Top Takeaways From Super Tuesday

Hillary Clinton's wins leave diminished room for a Sanders comeback and Republicans face a moment of truth.
  1. Hillary Clinton dominated
    Short of a catastrophic collapse, Hillary Clinton will likely be the Democratic presidential nominee in 2016. She won seven states with commanding margins across the delegate-rich South.
  2. Bernie Sanders won in states with relatively small minority populations—Colorado, Minnesota and Oklahoma, along with his home state of Vermont
    The results do nothing to slow Clinton’s march toward the nomination and don’t reveal a path for Sanders to be much more than a party spoiler, accumulating delegates to have a say at the convention.
  3. Donald Trump turns to the general election
    The Donald Trump who appeared before reporters at his Palm Beach club sounded like a candidate who believes the Republican primary is in his rearview mirror. Trump used most of his time to savage Clinton as a creature of government. “She’s been there for so long. If she hasn’t straightened it out by now, she’s not going to figure it out in the next four years,” he said. (Photo: Getty Images)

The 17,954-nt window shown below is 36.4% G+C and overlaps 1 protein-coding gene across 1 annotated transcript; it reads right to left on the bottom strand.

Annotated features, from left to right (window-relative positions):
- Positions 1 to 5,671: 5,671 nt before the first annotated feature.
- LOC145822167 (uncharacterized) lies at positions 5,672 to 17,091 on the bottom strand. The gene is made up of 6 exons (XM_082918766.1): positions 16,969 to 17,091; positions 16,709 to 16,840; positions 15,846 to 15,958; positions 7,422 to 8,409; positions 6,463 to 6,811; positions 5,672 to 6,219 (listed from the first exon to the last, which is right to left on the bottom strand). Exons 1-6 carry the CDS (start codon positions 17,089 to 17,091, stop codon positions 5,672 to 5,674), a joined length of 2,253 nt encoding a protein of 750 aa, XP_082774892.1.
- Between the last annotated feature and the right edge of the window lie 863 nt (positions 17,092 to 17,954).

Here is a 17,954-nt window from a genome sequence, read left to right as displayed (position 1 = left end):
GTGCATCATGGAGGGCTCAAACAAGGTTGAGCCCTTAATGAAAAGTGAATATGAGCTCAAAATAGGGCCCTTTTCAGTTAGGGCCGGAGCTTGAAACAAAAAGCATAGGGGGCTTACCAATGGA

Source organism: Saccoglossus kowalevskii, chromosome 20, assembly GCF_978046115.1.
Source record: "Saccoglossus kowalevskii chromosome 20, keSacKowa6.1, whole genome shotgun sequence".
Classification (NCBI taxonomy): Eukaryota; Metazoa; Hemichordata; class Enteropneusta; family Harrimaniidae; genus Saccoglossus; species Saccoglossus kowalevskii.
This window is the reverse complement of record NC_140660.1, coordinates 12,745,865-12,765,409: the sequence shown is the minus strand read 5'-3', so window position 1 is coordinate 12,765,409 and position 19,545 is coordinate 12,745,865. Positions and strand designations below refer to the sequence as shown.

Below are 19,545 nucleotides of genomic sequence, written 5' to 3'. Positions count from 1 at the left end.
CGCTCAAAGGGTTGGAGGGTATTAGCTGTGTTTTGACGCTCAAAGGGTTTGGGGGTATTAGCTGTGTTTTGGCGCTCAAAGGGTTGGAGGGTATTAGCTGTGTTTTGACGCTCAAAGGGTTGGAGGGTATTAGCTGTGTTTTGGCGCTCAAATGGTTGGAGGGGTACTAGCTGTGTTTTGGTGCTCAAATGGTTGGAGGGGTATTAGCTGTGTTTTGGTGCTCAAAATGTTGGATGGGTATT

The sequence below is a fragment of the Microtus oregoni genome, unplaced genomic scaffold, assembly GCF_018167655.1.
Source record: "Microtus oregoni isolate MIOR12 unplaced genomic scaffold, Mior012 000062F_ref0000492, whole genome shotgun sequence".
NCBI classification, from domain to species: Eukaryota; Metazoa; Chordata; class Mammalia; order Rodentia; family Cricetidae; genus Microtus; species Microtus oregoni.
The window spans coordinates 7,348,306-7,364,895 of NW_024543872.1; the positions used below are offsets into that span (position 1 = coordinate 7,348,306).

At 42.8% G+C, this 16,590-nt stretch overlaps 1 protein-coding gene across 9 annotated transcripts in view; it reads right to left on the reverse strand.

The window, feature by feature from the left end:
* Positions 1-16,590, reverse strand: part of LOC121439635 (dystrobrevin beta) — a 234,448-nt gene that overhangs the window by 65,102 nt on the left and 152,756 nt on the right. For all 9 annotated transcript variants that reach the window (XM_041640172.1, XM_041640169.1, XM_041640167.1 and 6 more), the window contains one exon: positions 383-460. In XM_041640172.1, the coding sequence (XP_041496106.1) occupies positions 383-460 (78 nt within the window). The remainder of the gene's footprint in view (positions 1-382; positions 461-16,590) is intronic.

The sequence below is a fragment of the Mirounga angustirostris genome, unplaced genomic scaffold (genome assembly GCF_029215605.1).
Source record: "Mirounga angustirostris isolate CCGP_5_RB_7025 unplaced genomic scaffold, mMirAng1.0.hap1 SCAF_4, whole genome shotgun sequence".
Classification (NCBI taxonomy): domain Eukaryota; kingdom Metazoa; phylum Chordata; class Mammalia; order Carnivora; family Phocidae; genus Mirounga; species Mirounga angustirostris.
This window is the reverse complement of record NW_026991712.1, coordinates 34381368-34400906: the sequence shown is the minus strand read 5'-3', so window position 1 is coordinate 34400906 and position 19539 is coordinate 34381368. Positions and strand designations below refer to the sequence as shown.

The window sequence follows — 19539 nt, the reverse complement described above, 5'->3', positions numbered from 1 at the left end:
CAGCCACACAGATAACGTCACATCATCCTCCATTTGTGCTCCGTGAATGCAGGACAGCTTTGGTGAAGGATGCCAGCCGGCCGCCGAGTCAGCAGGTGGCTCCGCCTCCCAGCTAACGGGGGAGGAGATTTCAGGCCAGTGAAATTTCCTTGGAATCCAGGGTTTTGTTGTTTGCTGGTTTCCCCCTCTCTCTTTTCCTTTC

4. Marco Rubio is on life support
    Rubio won only in Minnesota, losing Virginia after a late push there and, perhaps more harmfully, failed to reach the 20% threshold to win at-large delegates in Texas, Alabama and Vermont.
  5. The Floridian pointed to his home state’s March 15 primary as his next big target
    But he’s behind Trump in the polls there, too, though he said he has two weeks to mount a comeback. Thursday’s debate in Detroit represents another opportunity for him that he can’t miss.
  6. Ted Cruz may be the GOP establishment’s last hope to stop Trump
    Cruz is poised to be the chief beneficiary of the coming freakout over Rubio’s performance. Cruz used his victory speech in Texas to call for Rubio's exit. “For the candidates who have not yet won a state,” Cruz said, “I ask you to prayerfully consider our coming together, uniting. For those who have supported other candidates, we welcome you on our team uniting as one.”
  7. What is John Kasich still doing in the race?
    The Ohio governor was the only Republican to bother campaigning in recent days in Vermont and still he lost there to Trump. And as the campaign moves to the Midwest, with contests in Michigan on March 8 and Ohio a week later, Kasich finds himself still trailing. (Photo: Associated Press)
  8. Ben Carson: “I do not see a political path forward"
    The candidate says he will skip Thursday's debate though his announcement stopped short of a campaign suspension. He said he would reveal more details about his political future in a Friday speech in Maryland. (Photo: Associated Press)